16. Sevoflurane as a therapy for acute chlorine gas exposure in an austere healthcare environment: a case report.

    PubMed

    Bellenger, Sarah R; Frizzi, James D

    2014-06-01

    Chlorine is a common agent found worldwide in industrial and household applications. This element is found everywhere and anywhere around the globe. Because of its ubiquitous nature in the world, chlorine-injured patients may be expected at all medical facilities, from large-urban to small-community to austere-tent facilities. Chlorine has been used as a chemical weapon since 1915 and has been accidentally released in transport, storage, and use, causing industrial accidents worldwide. A patient with a history of severe chlorine inhalational injury sustained 2 chlorine gas exposures within 48 hours. The patient was treated with intubation, mechanical ventilation, and directed therapies for severe injury by chlorine gas inhalation. Sevoflurane has a role in treating chlorine inhalation injury. Additional therapies are possible, some of which are not available in remote locations. PMID:25109161

  17. Method of removing sulfur dioxide from combustion exhaust gas

    SciTech Connect

    Kodama, K.; Konno, K.; Miyamori, T.; Saitoh, S.; Watanabe, T.; Yaguchi, K.

    1983-05-10

    A method of removing sulfur dioxide from combustion exhaust gas containing sulfur dioxide by contacting the exhaust gas with an aqueous solution containing at least one organic acid salt expressed by the formula rcoom (Wherein R represents H, CH/sub 3/, C/sub 2/H/sub 5/ or C/sub 3/H/sub 7/, and M represents an alkali metal or NH/sub 4/) to efficiently dissolve sulfur dioxide contained in the gas in the form of a sulfite in the aqueous solution by reacting the sulfur dioxide with the salt. The resultant solution which dissolves the sulfite may be contacted with a calcium compound for producing calcium sulfite by reaction of the sulfite with the calcium compound thereby effectively removing the sulfur dioxide in the form of calcium sulfite from the combustion exhaust gas. Alternatively, the sulfite-dissolving aqueous solution may be contacted with oxygen or air for oxidizing the sulfite contained in the solution into a sulfate, followed by contacting the sulfate, which is now dissolved in the aqueous solution, with a calcium compound. The sulfate is satisfactorily reacted with the calcium compound to produce calcium sulfate and thus sulfur dioxide may be effectively ultimately removed in the form of calcium sulfate from the combustion exhaust gas.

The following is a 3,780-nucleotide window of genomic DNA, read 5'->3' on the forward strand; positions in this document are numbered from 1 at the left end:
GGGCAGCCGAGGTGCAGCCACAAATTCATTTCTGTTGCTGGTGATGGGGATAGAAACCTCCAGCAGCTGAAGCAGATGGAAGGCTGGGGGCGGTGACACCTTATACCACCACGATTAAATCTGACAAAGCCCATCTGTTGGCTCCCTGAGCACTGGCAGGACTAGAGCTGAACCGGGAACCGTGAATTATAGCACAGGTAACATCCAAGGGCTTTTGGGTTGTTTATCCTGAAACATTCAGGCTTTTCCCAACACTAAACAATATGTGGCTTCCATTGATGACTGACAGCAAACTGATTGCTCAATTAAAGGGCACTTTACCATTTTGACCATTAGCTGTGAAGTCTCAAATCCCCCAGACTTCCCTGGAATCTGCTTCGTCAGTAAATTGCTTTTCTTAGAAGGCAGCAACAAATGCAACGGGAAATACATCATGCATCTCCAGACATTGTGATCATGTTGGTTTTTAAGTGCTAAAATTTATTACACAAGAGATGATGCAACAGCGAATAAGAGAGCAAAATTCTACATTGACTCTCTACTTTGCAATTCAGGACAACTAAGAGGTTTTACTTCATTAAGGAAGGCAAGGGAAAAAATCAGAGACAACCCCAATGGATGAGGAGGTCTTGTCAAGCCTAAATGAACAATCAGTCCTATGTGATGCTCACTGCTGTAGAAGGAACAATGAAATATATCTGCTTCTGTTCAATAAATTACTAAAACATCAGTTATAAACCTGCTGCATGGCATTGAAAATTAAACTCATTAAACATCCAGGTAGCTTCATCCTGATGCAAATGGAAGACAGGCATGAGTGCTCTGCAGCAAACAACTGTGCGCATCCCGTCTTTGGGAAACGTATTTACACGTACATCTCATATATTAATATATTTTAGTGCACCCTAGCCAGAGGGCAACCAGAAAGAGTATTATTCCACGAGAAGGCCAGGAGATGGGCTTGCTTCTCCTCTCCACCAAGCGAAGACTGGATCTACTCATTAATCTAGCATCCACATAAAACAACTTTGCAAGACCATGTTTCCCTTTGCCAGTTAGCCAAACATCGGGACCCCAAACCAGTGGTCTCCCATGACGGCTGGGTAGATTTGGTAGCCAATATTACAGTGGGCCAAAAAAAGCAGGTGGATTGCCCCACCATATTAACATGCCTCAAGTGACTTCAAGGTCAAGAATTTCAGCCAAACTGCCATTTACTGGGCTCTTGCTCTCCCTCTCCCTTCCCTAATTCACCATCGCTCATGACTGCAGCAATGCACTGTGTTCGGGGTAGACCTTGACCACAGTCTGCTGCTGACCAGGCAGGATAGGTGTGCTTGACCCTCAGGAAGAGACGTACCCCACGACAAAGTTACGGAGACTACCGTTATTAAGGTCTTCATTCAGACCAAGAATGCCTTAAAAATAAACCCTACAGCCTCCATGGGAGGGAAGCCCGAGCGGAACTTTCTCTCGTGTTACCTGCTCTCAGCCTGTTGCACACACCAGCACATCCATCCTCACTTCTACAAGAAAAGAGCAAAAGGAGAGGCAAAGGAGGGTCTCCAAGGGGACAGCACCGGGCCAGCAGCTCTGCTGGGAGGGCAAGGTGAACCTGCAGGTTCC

18. Slurried solid media for simultaneous water purification and carbon dioxide removal from gas mixtures

    DOEpatents

    Aines, Roger D.; Bourcier, William L.; Viani, Brian

    2013-01-29